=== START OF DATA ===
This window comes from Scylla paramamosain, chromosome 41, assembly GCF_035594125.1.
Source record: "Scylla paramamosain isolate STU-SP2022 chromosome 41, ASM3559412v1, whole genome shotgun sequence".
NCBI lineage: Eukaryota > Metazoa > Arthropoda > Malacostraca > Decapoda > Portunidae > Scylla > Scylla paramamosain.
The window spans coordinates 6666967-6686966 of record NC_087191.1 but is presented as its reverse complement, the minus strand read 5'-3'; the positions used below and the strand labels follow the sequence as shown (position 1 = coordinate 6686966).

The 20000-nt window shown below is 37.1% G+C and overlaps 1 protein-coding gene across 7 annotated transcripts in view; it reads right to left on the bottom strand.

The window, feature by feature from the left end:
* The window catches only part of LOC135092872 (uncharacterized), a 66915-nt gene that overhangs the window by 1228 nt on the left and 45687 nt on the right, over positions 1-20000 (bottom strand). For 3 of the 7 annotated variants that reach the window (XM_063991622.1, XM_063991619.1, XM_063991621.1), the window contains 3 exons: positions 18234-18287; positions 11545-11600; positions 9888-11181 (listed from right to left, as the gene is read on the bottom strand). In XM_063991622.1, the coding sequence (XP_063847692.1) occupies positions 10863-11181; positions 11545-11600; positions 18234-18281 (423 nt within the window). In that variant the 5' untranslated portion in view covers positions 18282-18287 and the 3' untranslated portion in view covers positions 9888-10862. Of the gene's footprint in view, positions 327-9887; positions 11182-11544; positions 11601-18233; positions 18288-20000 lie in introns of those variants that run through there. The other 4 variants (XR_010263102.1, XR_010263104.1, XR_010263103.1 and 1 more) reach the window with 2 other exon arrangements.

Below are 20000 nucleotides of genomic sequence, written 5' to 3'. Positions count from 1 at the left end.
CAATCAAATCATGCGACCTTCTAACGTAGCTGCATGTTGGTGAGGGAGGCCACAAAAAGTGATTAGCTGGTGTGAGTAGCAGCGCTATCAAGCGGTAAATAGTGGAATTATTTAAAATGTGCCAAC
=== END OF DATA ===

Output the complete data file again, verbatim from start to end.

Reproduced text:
This window comes from Scylla paramamosain, chromosome 41, assembly GCF_035594125.1.
Source record: "Scylla paramamosain isolate STU-SP2022 chromosome 41, ASM3559412v1, whole genome shotgun sequence".
NCBI lineage: Eukaryota > Metazoa > Arthropoda > Malacostraca > Decapoda > Portunidae > Scylla > Scylla paramamosain.
The window spans coordinates 6666967-6686966 of record NC_087191.1 but is presented as its reverse complement, the minus strand read 5'-3'; the positions used below and the strand labels follow the sequence as shown (position 1 = coordinate 6686966).

The 20000-nt window shown below is 37.1% G+C and overlaps 1 protein-coding gene across 7 annotated transcripts in view; it reads right to left on the bottom strand.

The window, feature by feature from the left end:
* The window catches only part of LOC135092872 (uncharacterized), a 66915-nt gene that overhangs the window by 1228 nt on the left and 45687 nt on the right, over positions 1-20000 (bottom strand). For 3 of the 7 annotated variants that reach the window (XM_063991622.1, XM_063991619.1, XM_063991621.1), the window contains 3 exons: positions 18234-18287; positions 11545-11600; positions 9888-11181 (listed from right to left, as the gene is read on the bottom strand). In XM_063991622.1, the coding sequence (XP_063847692.1) occupies positions 10863-11181; positions 11545-11600; positions 18234-18281 (423 nt within the window). In that variant the 5' untranslated portion in view covers positions 18282-18287 and the 3' untranslated portion in view covers positions 9888-10862. Of the gene's footprint in view, positions 327-9887; positions 11182-11544; positions 11601-18233; positions 18288-20000 lie in introns of those variants that run through there. The other 4 variants (XR_010263102.1, XR_010263104.1, XR_010263103.1 and 1 more) reach the window with 2 other exon arrangements.

Below are 20000 nucleotides of genomic sequence, written 5' to 3'. Positions count from 1 at the left end.
CAATCAAATCATGCGACCTTCTAACGTAGCTGCATGTTGGTGAGGGAGGCCACAAAAAGTGATTAGCTGGTGTGAGTAGCAGCGCTATCAAGCGGTAAATAGTGGAATTATTTAAAATGTGCCAAC